Der Giftpilz Fips

Der Giftpilz


antisemitism poster


Via: The Guardian, FlashbakHeinous Cartoons 1886-1945 is at the Caen-Normandy Memorial Museum, France, until 15 December

Posted: 28th, March 2017 | In: Reviews | Comment

Government uses Westminster terror attack to limit hard-fought freedom

The reaction to Khalid Massod’s murderous attack in London was clear: we will not let the heinous actions of one man threaten our hard won freedoms. Theresa May assured us that “Any attempt to defeat those values [liberty, democracy, freedom of speech, the spirit of freedom, the rule of law and human rights] through violence and terror is doomed to failure.”


whatsapp terror the sun


And then came news that two minutes before he attacked, Masood received an encrypted message via WhatsApp. Would knowing the contents of that message have helped the police stop Masood’s “depraved” and “sick” crime? The police weren’t watching him, so maybe not.

Home Secretary Amber Rudd, like May, her eavesdropping predecessor in the Home Office who introduced the invasive Investigatory Powers Act, is no fan of privacy. Rudd says encryption represents a threat to national security. She wants apps like WattsAp to aid government investigations by letting them in to look around.

And so from not giving into terrorists by refusing to play the terrorists at their own game, the State soon begins to chip away at our liberties.

The Liberal Democrat’s home affairs spokesman, former deputy assistant commissioner in the Metropolitan police and onetime London mayoral hopeful Brian Paddick says allowing the authorities to view encrypted messages would be “neither a proportionate nor an effective response” to the Westminster attack. “These terrorists want to destroy our freedoms and undermine our democratic society,” he says. “By implementing draconian laws that limit our civil liberties, we would be playing into their hands.”

The Sun uses its editorial to argue that Rudd is right. “Home Secretary Amber Rudd is right to read them [WhatsApp, Apple and Google] the riot act and tell them the terrorists should have no place to hide,” the paper thunders. “Because that’s just what WhatsApp – owned by Facebook – lets them do. By encrypting messages, it stops the police being able to track terror plots.They can’t even investigate in the ­aftermath of a terrorist atrocity.”

But “if you build a back door, it’s there for everybody to access,” says Tony Anscombe in the same paper. “And if you store that data you collect, even in encrypted form, how secure is it? All these data breaches we hear about show our privacy is regularly being breached by hackers, so the action suggested by the Home Secretary would only open us all up to further invasions of privacy.“

In 2012 the murderous Syrian government banned WhatsApp in order “to disrupt the rebel opposition’s cellular privacy”. In a dangerous place, privacy is paramount for many. It’s matter of life and death. “WhatsApp is very popular among Syrians, and particularly Syrian opposition activists,” says Tuma, a Syrian journalist. “Even Free Syrian Army soldiers are using the app.” The Syrian government wants to police communications because it fears the people. The UK government wants to police communications to protect the people. But protecting citizens from criminals soon slips into monitoring us all. A rogue State begins to look like the Free West.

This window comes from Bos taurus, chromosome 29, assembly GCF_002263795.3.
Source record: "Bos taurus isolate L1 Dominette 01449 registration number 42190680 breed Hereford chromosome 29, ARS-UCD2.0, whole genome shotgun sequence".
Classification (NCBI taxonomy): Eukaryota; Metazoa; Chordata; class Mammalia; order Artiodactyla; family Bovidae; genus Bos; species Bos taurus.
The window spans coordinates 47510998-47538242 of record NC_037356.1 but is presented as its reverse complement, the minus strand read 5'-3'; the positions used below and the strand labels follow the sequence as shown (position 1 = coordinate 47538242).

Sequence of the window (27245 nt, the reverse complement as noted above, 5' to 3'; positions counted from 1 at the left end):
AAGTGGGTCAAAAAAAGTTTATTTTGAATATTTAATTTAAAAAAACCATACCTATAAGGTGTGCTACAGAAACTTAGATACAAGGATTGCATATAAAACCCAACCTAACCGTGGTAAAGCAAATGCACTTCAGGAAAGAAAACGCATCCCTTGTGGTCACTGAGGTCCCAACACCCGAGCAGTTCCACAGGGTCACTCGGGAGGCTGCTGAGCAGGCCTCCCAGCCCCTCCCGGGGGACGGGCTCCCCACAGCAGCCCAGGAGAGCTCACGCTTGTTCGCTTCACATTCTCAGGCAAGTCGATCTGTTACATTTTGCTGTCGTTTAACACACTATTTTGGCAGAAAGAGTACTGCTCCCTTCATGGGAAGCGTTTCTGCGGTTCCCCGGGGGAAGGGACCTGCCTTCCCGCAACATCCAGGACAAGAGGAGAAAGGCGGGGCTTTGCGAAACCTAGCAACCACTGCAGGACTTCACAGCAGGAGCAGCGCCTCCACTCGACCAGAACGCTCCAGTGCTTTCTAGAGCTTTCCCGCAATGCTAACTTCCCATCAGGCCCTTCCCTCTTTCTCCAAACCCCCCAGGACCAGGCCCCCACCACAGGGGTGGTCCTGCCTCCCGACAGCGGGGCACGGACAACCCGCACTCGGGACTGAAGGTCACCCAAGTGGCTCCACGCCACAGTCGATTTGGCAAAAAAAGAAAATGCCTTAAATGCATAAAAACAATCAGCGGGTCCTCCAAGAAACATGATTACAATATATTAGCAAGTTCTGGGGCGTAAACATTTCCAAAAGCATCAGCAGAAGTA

May should wonder how she can champion free expression and free speech through observation and mistrust? With no private lives, no space to look at non-conformist things and express ideas, however mentally negligible and far-fetched, privacy become public spectacle. Afraid of standing out and attracting police attention, we ape each other’s movements, keeping in step with what the authorities deem acceptable and unthreatening.

You can still believe things but you dare not say them aloud. People become isolated, hidden behind a bland facade. Is that what not giving into the terrorists looks like?

Posted: 27th, March 2017 | In: Key Posts, Politicians, Reviews, Technology | Comment

Ted Heath: no rest for those suspected of wickedness

9th January 1979: Edward Heath, British Conservative politician and prime minister (1970 – 1974) playing the piano to the amusement of Kermit the Frog and Paddington Bear. (Photo by Evening Standard/Getty Images)


It’s been a quiet few months for Ted Heath. Dead, of course, the former Prime Minister remains mired in allegations of sexual depravity. In today’s Mirror,  the enjoyable Fleet Street Fox looks at men of Kent, of which Heath was one. Other sons of Kent’s darling, budding soil are: Nigel Farage, the former UKIP leader, and Adrian Elms, also known as Khalid Masood, the nutcase who murdered three people in a ‘loon wolf’ attack on Westminster.

In a list of rogues and reprobates born in Kent, the Fox includes Heath. The man known for his sailing, political U-turns and organ playing is billed as “suspected paedophile Ted Heath”. How’s that for a legacy? Of course, once you’re dead you can be a suspected paedophile for as long as people want to call you one. There will be no court case because the accused is dead and can’t defend himself. Justice hasn’t been denied. It’s been buried with no realistic hope of resuscitation.

In future the sane and sensible thing will be for all of us to be cryogenically frozen and, should allegations be made against us at a future date, defrosted in the white heat of a criminal trial.

Over in the Sun, news is that Heath is not to be dug up and beaten with sticks. “The £1million child abuse probe by police against former PM Ted Heath is set to be ditched,” says the paper. “Last night it was claimed the cops will close it after finding no evidence.”

Yeah, but he’s still a suspected child molester. Until you can prove he wasn’t one, the mud will stick to his bones. The paper’s next line tells us: “Detectives are investigating the former Tory leader accused of being part of a group which stabbed, tortured and maimed 16 children in churches before gorging on their blood.”

Disprove that!


Posted: 27th, March 2017 | In: Politicians, Reviews, Tabloids | Comment